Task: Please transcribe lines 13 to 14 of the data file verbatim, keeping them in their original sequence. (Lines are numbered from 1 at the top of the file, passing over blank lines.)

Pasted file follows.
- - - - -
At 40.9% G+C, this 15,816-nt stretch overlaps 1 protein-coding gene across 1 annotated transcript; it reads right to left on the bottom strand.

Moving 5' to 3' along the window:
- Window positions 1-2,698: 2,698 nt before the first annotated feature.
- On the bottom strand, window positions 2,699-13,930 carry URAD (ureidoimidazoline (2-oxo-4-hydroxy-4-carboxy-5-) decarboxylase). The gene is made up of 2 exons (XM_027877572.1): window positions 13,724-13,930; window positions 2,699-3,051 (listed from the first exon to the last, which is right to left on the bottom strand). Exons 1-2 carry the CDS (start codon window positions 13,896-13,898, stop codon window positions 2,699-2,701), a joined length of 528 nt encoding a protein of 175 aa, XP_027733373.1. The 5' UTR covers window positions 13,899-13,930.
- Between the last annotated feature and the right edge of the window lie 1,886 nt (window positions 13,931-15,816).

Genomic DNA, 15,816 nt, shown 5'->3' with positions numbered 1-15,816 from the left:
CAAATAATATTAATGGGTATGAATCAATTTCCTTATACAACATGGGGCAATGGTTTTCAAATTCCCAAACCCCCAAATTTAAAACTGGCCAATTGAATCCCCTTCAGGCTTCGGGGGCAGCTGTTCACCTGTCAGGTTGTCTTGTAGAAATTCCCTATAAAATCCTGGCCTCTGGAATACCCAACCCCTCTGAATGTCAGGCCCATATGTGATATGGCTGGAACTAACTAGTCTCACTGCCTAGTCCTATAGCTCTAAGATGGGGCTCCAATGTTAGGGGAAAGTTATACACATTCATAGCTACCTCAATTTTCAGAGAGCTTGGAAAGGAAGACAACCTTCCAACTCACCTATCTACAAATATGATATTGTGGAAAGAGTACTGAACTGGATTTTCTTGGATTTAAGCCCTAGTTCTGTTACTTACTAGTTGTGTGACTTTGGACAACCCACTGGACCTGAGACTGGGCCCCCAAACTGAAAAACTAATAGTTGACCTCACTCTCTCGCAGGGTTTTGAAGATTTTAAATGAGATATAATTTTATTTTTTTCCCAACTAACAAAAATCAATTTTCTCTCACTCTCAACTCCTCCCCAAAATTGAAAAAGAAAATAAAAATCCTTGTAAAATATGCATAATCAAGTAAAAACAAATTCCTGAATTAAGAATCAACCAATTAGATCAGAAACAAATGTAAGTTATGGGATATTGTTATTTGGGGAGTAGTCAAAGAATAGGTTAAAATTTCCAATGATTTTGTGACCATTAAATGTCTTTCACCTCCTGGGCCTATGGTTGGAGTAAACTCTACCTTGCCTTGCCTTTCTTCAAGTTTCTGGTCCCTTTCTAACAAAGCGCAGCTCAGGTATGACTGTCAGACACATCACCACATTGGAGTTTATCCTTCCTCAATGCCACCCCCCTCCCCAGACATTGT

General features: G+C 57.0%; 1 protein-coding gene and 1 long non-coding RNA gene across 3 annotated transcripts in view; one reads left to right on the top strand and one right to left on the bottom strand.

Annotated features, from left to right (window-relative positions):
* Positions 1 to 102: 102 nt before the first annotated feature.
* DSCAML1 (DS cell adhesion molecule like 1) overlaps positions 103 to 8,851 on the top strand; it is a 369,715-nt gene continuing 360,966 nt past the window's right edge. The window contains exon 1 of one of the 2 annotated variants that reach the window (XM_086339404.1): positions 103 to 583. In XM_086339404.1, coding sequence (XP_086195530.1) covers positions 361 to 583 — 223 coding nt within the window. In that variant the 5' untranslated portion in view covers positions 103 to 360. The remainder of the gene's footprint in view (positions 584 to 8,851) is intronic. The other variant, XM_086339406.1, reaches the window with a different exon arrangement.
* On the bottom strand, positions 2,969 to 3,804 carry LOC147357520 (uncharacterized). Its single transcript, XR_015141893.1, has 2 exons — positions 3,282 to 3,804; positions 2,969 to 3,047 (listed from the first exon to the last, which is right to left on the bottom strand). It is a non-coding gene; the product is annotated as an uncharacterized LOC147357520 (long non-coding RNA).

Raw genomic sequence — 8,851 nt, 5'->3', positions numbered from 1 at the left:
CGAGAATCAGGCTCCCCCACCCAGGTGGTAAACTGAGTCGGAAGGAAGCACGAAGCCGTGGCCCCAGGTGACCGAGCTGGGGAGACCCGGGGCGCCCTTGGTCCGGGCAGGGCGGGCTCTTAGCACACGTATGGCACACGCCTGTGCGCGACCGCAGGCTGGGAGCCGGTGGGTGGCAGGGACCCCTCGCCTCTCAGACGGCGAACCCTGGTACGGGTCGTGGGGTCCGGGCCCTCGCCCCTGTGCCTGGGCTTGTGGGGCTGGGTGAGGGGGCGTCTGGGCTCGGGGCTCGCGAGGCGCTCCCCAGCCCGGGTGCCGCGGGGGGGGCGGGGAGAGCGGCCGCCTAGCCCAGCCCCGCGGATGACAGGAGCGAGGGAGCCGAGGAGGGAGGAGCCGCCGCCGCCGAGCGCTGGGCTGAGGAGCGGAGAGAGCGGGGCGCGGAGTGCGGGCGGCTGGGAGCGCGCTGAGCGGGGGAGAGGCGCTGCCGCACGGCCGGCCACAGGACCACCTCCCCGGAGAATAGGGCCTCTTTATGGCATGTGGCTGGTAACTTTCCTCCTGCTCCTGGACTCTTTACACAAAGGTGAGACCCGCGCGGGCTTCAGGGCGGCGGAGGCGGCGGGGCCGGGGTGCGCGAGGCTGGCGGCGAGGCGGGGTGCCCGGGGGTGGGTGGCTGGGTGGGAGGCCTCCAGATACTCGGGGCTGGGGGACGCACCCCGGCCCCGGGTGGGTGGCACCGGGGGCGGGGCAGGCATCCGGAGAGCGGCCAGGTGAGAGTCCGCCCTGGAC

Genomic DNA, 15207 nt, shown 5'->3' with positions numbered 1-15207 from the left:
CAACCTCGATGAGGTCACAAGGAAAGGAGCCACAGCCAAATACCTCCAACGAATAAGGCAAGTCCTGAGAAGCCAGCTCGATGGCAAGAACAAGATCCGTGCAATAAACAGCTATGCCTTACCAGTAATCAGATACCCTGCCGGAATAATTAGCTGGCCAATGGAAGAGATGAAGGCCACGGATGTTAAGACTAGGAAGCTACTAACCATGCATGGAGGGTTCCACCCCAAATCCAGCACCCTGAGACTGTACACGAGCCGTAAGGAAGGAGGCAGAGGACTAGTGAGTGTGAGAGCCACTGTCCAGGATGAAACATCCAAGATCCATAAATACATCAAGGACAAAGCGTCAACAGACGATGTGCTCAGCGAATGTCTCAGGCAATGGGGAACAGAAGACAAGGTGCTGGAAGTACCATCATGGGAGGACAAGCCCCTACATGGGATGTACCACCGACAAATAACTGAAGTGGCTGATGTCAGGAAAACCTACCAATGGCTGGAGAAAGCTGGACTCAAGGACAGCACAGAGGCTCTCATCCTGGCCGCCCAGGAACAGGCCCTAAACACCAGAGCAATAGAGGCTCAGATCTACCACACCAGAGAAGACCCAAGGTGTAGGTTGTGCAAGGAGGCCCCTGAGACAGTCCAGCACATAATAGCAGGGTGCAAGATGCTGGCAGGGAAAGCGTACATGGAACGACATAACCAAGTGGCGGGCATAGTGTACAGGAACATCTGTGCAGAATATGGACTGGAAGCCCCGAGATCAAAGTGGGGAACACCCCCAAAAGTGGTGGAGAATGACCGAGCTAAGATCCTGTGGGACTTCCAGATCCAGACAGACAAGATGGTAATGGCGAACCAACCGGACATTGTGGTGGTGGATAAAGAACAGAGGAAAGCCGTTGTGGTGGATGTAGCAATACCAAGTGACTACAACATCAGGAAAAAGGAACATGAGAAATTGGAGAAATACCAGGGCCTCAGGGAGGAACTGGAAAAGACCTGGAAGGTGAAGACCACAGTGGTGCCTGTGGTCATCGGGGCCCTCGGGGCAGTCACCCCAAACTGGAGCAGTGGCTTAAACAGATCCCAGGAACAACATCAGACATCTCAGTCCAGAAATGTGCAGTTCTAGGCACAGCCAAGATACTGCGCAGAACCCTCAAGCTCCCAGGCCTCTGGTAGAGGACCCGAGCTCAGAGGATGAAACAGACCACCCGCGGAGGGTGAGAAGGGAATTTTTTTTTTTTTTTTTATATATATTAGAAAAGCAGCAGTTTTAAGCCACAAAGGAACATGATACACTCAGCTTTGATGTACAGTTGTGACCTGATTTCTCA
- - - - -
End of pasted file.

Raw genomic sequence — 8,851 nt, 5'->3', positions numbered from 1 at the left:
CGAGAATCAGGCTCCCCCACCCAGGTGGTAAACTGAGTCGGAAGGAAGCACGAAGCCGTGGCCCCAGGTGACCGAGCTGGGGAGACCCGGGGCGCCCTTGGTCCGGGCAGGGCGGGCTCTTAGCACACGTATGGCACACGCCTGTGCGCGACCGCAGGCTGGGAGCCGGTGGGTGGCAGGGACCCCTCGCCTCTCAGACGGCGAACCCTGGTACGGGTCGTGGGGTCCGGGCCCTCGCCCCTGTGCCTGGGCTTGTGGGGCTGGGTGAGGGGGCGTCTGGGCTCGGGGCTCGCGAGGCGCTCCCCAGCCCGGGTGCCGCGGGGGGGGCGGGGAGAGCGGCCGCCTAGCCCAGCCCCGCGGATGACAGGAGCGAGGGAGCCGAGGAGGGAGGAGCCGCCGCCGCCGAGCGCTGGGCTGAGGAGCGGAGAGAGCGGGGCGCGGAGTGCGGGCGGCTGGGAGCGCGCTGAGCGGGGGAGAGGCGCTGCCGCACGGCCGGCCACAGGACCACCTCCCCGGAGAATAGGGCCTCTTTATGGCATGTGGCTGGTAACTTTCCTCCTGCTCCTGGACTCTTTACACAAAGGTGAGACCCGCGCGGGCTTCAGGGCGGCGGAGGCGGCGGGGCCGGGGTGCGCGAGGCTGGCGGCGAGGCGGGGTGCCCGGGGGTGGGTGGCTGGGTGGGAGGCCTCCAGATACTCGGGGCTGGGGGACGCACCCCGGCCCCGGGTGGGTGGCACCGGGGGCGGGGCAGGCATCCGGAGAGCGGCCAGGTGAGAGTCCGCCCTGGAC